Ozone is an economically viable solution

Pharmaceutical residue is hard to break down; they are constructed to be stable by nature. Consequently, there are only two technologies that seem to work for removal of pharmaceutical residue, where ozone is one of the technologies. Ozone works well because it is a selective oxidant that primarily attacks electron rich structures in molecules, such as double bonds.

Ozone is also the most sustainable technology both in terms of economy and environmental friendliness.

“According to our calculations removal of pharmaceutical residue with ozone can be done at a surprisingly low cost per m3 water treated”, says Anders Schening, CEO at Primozone. “Unlike other technologies ozone treatment leaves no residue or byproducts that need further treatment – ozone is produced by oxygen and will revert to oxygen again after it has reacted”.

Primozone is the leading supplier of patented innovative ozone generators that generate far more ozone and use far less energy than the alternatives on the market. The products are highly efficient, energy efficient, reliable, easy to install and maintain, light and with a small footprint, quiet, and with a built-in flexible monitoring and control system, giving the customers more efficient and reliable water treatment, reduced operating costs and the lowest life cycle cost on the market by far.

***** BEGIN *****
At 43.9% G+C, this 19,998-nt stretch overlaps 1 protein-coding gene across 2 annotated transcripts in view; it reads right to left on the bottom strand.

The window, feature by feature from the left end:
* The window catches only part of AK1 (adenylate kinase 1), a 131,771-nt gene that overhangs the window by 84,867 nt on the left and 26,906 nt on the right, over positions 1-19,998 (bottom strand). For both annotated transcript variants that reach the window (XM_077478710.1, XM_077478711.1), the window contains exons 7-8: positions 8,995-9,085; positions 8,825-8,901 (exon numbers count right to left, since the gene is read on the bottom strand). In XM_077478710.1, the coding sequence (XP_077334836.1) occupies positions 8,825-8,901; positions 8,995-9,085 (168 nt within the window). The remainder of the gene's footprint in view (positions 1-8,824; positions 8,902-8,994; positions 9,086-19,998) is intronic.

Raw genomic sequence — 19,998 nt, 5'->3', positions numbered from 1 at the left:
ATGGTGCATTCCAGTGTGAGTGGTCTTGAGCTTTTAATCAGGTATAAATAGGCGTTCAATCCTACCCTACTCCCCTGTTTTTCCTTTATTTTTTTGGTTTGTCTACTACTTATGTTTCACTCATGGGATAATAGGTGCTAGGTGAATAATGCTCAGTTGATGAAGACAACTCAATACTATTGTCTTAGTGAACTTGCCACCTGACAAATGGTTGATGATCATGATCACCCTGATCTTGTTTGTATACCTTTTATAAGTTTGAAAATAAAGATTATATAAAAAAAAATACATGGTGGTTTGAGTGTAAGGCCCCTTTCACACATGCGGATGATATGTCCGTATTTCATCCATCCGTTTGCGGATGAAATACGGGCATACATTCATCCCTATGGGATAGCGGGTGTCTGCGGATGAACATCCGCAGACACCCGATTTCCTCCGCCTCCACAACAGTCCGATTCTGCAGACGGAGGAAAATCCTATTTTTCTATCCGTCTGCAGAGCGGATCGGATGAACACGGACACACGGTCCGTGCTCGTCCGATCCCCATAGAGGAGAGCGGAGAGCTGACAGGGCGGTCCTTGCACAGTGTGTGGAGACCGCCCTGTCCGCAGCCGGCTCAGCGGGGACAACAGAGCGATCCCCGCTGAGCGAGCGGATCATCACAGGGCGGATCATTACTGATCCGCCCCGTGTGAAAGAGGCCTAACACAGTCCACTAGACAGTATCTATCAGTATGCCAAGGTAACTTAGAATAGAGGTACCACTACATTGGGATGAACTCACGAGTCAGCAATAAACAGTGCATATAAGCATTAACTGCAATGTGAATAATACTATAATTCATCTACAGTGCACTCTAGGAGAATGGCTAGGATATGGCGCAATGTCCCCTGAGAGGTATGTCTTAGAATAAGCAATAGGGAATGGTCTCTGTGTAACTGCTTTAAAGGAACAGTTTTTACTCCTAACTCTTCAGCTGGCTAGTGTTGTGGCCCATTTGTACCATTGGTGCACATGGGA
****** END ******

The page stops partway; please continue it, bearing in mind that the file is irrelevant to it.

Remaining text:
The company’s product range consists of a series of ozone generator models, varying in size and capacity from 100 to 25000 g ozone per hour. Primozone offers complete systems for ozone treatment of water with ozone generators as well as ozone application know-how, system design, oxygen generators, compressors, mixing and tank systems, and control and monitoring systems.

Primozone’s customers are industries with wastewater treatment needs, municipal wastewater and drinking water treatment facilities as well as fish farms (aquaculture) using recirculating aquaculture systems (RAS). Primozone was founded in 2000 and has its head office, research and development, and in-house production in southern Sweden.

Read full original article HERE